So to support this “copier function”, Leyla says, we need “an abundance of nutrients, good detoxification systems and reduced burden on the body, especially digestive burden which requires a great deal of energy and detoxification to process. This is why digestion becomes more sensitive and tiring as we age. Couple these elements with good sleep and good rest, and you have the recipe for healthy ageing.”
Can a glass of wine before bed really help you lose weight?
The claim: This is another popular “health benefit” of red wine in particular, with research from Harvard University widely cited as supporting the claim. The study tracked the weight of 20,000 women over a period of time to investigate trends in obesity. They discovered many correlations. One of them was that women who drank red wine were 70% less likely to be obese than those who didn’t. Other studies have suggested that drinking late at night can also help satiate food cravings.
What our expert says: It’s easy to see where this thought process has come from, Leyla says, but it’s unfortunately probably not true.
“There are two studies that have contributed to this belief,” she explains. “The first study was conducted on mice and relates to the different types of fat tissue in the human body. The human body can store what researchers call brown, beige or white fat. The body creates brown fat for a functional reason, such as to keep the body warm during winter. Beige fat is a baby white fat cell. It will still generate energy, but it will not be as efficient or useful as brown fat. White fat is fat that has little useful purpose. It’s most commonly underneath the skin as stomach fat.
“In a study on mice, the researchers gave mice resveratrol. This is a compound in red grapes and so is also in red wine. In the study, mice consuming resveratrol had white cells turn to beige.”
This is where the initial thinking that wine can help transform some fats comes from. However, Leyla says, “It’s worth noting that studies on mice are very controlled. They cannot take into consideration all of the elements of human life that contribute to weight gain and loss. This includes things such as stress, eating habits, lifestyle and sleep. What we can conclude is that resveratrol is a highly beneficial compound, that affects the type of fat that mice store.”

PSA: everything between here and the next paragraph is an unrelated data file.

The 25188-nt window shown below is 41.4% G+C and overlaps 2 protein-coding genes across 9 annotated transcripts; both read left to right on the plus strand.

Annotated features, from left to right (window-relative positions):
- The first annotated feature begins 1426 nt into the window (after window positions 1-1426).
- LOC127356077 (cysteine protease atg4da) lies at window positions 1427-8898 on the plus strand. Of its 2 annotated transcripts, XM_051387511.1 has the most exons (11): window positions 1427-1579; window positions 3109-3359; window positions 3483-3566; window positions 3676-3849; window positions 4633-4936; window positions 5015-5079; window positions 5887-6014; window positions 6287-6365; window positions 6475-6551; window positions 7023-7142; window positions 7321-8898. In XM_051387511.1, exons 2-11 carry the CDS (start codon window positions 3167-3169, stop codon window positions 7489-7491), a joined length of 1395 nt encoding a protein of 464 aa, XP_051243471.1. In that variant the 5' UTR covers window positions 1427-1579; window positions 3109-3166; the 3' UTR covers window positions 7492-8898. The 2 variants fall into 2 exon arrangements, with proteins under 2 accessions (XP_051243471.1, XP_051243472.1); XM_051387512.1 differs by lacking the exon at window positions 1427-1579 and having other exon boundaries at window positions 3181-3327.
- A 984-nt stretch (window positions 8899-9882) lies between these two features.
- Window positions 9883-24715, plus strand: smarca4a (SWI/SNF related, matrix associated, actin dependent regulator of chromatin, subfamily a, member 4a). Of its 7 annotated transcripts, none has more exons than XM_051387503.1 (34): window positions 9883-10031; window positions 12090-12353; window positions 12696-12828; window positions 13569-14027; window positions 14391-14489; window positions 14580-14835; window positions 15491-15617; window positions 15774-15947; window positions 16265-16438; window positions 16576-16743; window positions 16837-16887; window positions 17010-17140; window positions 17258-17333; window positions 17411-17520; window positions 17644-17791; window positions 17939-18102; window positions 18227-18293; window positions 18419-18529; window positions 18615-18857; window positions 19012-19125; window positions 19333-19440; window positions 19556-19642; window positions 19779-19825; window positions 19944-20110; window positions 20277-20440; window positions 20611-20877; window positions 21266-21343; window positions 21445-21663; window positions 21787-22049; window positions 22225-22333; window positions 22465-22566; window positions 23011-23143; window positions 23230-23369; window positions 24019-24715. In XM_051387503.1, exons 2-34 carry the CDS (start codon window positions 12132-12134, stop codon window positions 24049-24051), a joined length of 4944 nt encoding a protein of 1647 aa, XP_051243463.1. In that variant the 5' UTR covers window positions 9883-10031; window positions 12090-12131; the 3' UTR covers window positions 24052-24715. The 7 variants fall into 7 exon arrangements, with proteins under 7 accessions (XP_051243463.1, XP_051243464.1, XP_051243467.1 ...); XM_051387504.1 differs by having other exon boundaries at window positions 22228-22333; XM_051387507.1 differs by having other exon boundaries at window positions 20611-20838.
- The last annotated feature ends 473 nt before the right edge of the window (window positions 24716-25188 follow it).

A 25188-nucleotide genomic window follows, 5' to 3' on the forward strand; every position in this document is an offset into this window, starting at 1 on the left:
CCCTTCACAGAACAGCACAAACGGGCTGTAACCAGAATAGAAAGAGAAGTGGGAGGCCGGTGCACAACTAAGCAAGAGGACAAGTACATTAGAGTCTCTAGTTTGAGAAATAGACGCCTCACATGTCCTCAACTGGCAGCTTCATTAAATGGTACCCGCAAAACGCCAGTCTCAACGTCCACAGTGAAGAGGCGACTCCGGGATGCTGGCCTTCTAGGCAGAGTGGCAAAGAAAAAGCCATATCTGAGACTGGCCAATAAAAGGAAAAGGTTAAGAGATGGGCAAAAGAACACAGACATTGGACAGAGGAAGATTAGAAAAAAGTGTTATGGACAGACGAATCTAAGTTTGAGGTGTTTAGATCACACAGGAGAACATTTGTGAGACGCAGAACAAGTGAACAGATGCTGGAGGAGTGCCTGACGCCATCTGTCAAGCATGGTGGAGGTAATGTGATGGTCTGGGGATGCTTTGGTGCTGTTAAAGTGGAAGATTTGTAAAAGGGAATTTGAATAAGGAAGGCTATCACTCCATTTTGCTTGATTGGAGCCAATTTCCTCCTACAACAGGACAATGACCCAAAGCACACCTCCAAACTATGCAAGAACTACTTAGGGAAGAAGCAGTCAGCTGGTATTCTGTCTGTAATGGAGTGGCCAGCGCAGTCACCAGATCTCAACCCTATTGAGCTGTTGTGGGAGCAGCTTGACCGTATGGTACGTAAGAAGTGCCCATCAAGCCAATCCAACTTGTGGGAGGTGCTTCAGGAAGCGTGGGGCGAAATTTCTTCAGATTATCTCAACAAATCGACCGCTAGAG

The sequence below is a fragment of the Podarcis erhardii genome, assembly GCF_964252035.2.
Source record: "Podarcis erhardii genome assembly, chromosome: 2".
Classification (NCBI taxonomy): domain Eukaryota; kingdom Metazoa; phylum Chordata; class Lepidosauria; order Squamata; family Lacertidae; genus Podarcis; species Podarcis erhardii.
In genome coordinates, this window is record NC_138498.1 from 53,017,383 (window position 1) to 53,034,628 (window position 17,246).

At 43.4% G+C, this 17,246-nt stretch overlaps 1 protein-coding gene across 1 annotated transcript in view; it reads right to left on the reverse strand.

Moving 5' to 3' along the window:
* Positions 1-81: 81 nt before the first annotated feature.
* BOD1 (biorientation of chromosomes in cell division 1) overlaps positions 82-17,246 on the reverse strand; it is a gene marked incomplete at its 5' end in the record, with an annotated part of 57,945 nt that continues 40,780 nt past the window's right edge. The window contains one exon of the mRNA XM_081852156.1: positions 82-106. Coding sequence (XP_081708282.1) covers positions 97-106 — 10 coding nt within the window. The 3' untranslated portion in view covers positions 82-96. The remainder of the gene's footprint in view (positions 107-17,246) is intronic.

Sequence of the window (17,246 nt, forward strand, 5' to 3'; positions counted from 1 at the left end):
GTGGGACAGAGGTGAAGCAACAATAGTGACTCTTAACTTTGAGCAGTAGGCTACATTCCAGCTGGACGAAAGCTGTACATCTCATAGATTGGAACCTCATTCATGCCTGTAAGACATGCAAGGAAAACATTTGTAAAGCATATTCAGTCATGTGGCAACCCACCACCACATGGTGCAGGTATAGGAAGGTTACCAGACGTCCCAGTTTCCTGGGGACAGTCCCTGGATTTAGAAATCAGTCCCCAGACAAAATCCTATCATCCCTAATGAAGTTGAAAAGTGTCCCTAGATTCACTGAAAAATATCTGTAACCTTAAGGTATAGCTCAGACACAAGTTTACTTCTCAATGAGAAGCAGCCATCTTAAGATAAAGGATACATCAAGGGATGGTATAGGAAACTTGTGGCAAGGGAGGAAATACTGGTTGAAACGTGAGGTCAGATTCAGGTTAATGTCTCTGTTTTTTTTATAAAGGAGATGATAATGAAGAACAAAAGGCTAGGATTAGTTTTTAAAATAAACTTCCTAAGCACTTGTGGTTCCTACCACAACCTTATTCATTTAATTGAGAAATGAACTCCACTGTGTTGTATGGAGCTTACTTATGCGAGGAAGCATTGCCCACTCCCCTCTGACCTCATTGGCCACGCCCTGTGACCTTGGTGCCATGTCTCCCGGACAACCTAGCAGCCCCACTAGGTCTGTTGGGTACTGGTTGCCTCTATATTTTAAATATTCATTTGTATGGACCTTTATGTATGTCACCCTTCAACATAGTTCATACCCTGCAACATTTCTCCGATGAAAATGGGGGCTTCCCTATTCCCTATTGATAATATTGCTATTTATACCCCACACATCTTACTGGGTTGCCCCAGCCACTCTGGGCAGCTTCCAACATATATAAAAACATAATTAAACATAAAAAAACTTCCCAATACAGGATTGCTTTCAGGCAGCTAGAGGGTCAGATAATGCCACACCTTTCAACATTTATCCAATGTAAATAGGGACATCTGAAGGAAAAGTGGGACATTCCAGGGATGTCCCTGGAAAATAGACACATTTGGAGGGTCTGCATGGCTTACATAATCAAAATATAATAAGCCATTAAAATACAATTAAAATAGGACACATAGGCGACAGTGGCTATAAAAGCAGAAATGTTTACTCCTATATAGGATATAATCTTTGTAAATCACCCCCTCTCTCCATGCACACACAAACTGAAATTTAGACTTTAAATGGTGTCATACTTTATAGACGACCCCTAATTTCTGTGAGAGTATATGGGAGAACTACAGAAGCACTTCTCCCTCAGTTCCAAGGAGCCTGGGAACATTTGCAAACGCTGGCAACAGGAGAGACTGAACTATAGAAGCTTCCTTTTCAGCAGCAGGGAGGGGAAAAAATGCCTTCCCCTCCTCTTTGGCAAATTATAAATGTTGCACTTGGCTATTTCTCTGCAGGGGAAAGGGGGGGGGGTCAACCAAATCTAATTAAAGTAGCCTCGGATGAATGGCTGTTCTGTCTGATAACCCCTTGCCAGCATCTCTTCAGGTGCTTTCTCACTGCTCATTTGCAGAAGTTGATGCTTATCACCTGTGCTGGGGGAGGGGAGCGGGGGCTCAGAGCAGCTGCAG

The second study, she says, was the one conducted at Harvard. “They found many correlations, and one of them was that women who drank red wine were 70% less likely to be obese than those who didn’t. This was an observation rather than a cause-and-effect relationship, as it would be completely inaccurate to say that there are no obese red wine drinkers for example.”
But there is some good news. “For some people, red wine is their only source of resveratrol. Having a small amount of red wine in the diet will give the body an amount of resveratrol, which can be beneficial in creating a healthy diet. Grapes, nuts and red berries also contain resveratrol. Non-alcoholic red wine will confer many more health benefits than the alcohol containing counterparts.”
As for nipping food cravings in the bud, sensible thought will tell you that having a late night snack that’s rich in protein (which naturally fills you up) is a better idea for weight loss than two glasses of red wine. On average, two 125ml glasses of red wine come in at 212 calories. While a banana with 15g of peanut butter is only about 188 calories and is sure to be more filling, plus has that sugary hit we often want late in the evening.
Can red wine help to reduce the chances of diabetes or a stroke?
The claim: This same compound, resveratrol, is listed as the main health benefit of red wine. Some studies suggest that it produces chemical changes that can help reduce the risk of many dangerous medical conditions, including a stroke.
One study suggests this is because resveratrol decreases inflammation, which contributes to brain injury caused by a stroke. Inflammation tends to create congestion in the blood vessels and in turn, increases the chances of cerebrovascular disease, heart disease, and hemorrhagic stroke.